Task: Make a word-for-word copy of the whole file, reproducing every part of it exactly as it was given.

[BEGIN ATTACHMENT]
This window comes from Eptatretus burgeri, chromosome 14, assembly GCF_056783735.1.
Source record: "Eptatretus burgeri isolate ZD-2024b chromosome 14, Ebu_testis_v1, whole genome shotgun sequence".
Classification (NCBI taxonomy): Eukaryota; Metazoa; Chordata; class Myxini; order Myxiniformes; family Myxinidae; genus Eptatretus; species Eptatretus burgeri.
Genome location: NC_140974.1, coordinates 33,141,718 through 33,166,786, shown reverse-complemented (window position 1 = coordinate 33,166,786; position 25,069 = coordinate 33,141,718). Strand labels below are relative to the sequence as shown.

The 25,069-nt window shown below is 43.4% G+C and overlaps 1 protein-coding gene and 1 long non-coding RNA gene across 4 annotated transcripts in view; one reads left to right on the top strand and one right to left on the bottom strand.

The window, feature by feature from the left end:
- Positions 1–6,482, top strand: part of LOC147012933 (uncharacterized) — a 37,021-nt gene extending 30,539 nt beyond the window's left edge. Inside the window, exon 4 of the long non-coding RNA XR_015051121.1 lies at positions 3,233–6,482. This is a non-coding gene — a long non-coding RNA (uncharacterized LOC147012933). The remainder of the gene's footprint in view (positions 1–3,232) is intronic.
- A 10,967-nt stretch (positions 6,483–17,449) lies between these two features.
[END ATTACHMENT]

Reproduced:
This window comes from Eptatretus burgeri, chromosome 14, assembly GCF_056783735.1.
Source record: "Eptatretus burgeri isolate ZD-2024b chromosome 14, Ebu_testis_v1, whole genome shotgun sequence".
Classification (NCBI taxonomy): Eukaryota; Metazoa; Chordata; class Myxini; order Myxiniformes; family Myxinidae; genus Eptatretus; species Eptatretus burgeri.
Genome location: NC_140974.1, coordinates 33,141,718 through 33,166,786, shown reverse-complemented (window position 1 = coordinate 33,166,786; position 25,069 = coordinate 33,141,718). Strand labels below are relative to the sequence as shown.

The 25,069-nt window shown below is 43.4% G+C and overlaps 1 protein-coding gene and 1 long non-coding RNA gene across 4 annotated transcripts in view; one reads left to right on the top strand and one right to left on the bottom strand.

The window, feature by feature from the left end:
- Positions 1–6,482, top strand: part of LOC147012933 (uncharacterized) — a 37,021-nt gene extending 30,539 nt beyond the window's left edge. Inside the window, exon 4 of the long non-coding RNA XR_015051121.1 lies at positions 3,233–6,482. This is a non-coding gene — a long non-coding RNA (uncharacterized LOC147012933). The remainder of the gene's footprint in view (positions 1–3,232) is intronic.
- A 10,967-nt stretch (positions 6,483–17,449) lies between these two features.